Part five deals with the very large, from humans to the size of the universe, and beyond. It covers the fact that now scientists believe that matter, and energy as we have traditionally known it constitutes only 4% of the universe. The rest is "dark matter," and "dark energy," which do not interact with light.

Randall is at least "bi-lingual," thought she never explicitly says so. Imagine that on many a day she reads the reality revealed in equations. She has managed to translate those equations into marvelously lucid prose that explain the developments in our understanding of the natural world as well as I think anyone could, for it IS a complex subject. I found her chapter on "The World's Next Top Model" the most difficult, which almost certainly reflecting the underlying reality.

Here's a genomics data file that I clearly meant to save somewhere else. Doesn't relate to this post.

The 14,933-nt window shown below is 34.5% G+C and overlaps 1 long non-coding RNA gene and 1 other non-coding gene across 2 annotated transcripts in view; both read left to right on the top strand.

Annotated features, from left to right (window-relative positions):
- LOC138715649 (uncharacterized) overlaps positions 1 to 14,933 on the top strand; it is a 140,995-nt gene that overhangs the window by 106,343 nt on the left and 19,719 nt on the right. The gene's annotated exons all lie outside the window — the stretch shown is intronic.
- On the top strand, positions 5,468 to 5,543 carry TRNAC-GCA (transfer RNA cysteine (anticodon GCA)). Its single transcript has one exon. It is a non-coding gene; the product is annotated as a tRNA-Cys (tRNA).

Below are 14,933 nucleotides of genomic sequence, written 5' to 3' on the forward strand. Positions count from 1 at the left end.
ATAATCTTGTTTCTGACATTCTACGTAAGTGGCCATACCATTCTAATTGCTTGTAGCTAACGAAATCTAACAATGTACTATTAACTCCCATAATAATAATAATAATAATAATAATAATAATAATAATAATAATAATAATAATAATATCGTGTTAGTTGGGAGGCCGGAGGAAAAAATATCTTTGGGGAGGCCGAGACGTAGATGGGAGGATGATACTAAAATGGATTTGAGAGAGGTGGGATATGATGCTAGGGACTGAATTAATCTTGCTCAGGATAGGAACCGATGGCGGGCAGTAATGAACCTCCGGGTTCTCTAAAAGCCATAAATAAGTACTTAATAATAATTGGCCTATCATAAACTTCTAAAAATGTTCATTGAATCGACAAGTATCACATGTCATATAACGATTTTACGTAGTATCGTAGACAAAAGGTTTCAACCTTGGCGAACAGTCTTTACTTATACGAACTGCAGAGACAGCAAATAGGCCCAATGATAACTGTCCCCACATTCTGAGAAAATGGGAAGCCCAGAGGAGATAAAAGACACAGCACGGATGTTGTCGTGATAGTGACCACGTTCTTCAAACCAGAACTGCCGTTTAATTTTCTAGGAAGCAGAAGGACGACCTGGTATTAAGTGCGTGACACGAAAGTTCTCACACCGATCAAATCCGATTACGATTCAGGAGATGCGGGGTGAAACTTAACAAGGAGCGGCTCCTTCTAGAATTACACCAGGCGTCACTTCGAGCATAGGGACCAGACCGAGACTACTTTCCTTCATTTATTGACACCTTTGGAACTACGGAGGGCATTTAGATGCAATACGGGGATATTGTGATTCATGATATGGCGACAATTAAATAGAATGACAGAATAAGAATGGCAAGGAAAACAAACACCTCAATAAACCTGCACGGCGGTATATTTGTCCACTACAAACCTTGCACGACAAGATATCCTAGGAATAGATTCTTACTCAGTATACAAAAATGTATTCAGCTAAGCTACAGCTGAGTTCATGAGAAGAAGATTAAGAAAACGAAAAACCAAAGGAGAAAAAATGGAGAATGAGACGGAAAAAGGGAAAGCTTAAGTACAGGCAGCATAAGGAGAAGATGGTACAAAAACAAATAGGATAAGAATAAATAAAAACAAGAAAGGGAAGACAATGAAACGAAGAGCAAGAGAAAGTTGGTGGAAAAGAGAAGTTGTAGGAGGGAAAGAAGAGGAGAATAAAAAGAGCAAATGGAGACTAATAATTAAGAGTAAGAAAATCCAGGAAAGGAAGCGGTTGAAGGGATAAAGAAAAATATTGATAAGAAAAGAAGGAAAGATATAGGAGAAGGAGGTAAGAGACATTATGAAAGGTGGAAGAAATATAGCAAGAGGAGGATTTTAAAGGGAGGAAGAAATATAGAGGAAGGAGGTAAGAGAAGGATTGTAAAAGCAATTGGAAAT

Another "dimension" of the book is the political, and the first section is devoted to a clear advocacy of rational scientific method as opposed to the various "know-nothing" dogmatic anti-scientific forces that seem to be ascendant, once again. America could have had its own LHC, built in Texas, which, designed from scratch, could have been much better than the one in Geneva. But we convinced ourselves we didn't have the money. Randall doesn't say it explicitly, so I will: the LHC in Geneva cost around nine billion dollars, which is approximately what SEVEN hedge fund managers on Wall Street, in 2010, "earned." It is all a matter of priorities.